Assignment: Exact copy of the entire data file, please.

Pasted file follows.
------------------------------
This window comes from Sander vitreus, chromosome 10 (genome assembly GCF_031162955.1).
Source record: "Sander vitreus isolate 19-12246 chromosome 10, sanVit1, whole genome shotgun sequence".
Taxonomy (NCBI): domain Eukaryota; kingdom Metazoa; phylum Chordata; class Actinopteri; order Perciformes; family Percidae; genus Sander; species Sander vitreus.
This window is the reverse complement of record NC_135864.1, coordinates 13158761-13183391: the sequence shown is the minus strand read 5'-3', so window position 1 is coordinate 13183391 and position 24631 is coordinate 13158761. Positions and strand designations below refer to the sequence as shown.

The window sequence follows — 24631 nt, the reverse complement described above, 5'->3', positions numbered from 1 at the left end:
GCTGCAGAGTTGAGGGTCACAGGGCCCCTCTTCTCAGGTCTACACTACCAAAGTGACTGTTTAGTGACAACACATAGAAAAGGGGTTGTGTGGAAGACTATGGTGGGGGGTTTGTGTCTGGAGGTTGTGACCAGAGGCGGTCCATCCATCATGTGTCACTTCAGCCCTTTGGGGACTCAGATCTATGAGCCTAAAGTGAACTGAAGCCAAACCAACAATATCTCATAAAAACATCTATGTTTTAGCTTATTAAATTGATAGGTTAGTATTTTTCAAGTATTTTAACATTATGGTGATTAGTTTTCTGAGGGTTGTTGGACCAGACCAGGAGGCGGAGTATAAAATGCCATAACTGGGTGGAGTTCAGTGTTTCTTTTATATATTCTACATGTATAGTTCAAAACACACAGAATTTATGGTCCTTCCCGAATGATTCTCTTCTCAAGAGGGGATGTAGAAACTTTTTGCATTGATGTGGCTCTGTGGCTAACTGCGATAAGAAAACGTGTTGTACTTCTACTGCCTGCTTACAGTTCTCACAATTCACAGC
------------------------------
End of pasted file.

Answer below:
This window comes from Sander vitreus, chromosome 10 (genome assembly GCF_031162955.1).
Source record: "Sander vitreus isolate 19-12246 chromosome 10, sanVit1, whole genome shotgun sequence".
Taxonomy (NCBI): domain Eukaryota; kingdom Metazoa; phylum Chordata; class Actinopteri; order Perciformes; family Percidae; genus Sander; species Sander vitreus.
This window is the reverse complement of record NC_135864.1, coordinates 13158761-13183391: the sequence shown is the minus strand read 5'-3', so window position 1 is coordinate 13183391 and position 24631 is coordinate 13158761. Positions and strand designations below refer to the sequence as shown.

The window sequence follows — 24631 nt, the reverse complement described above, 5'->3', positions numbered from 1 at the left end:
GCTGCAGAGTTGAGGGTCACAGGGCCCCTCTTCTCAGGTCTACACTACCAAAGTGACTGTTTAGTGACAACACATAGAAAAGGGGTTGTGTGGAAGACTATGGTGGGGGGTTTGTGTCTGGAGGTTGTGACCAGAGGCGGTCCATCCATCATGTGTCACTTCAGCCCTTTGGGGACTCAGATCTATGAGCCTAAAGTGAACTGAAGCCAAACCAACAATATCTCATAAAAACATCTATGTTTTAGCTTATTAAATTGATAGGTTAGTATTTTTCAAGTATTTTAACATTATGGTGATTAGTTTTCTGAGGGTTGTTGGACCAGACCAGGAGGCGGAGTATAAAATGCCATAACTGGGTGGAGTTCAGTGTTTCTTTTATATATTCTACATGTATAGTTCAAAACACACAGAATTTATGGTCCTTCCCGAATGATTCTCTTCTCAAGAGGGGATGTAGAAACTTTTTGCATTGATGTGGCTCTGTGGCTAACTGCGATAAGAAAACGTGTTGTACTTCTACTGCCTGCTTACAGTTCTCACAATTCACAGC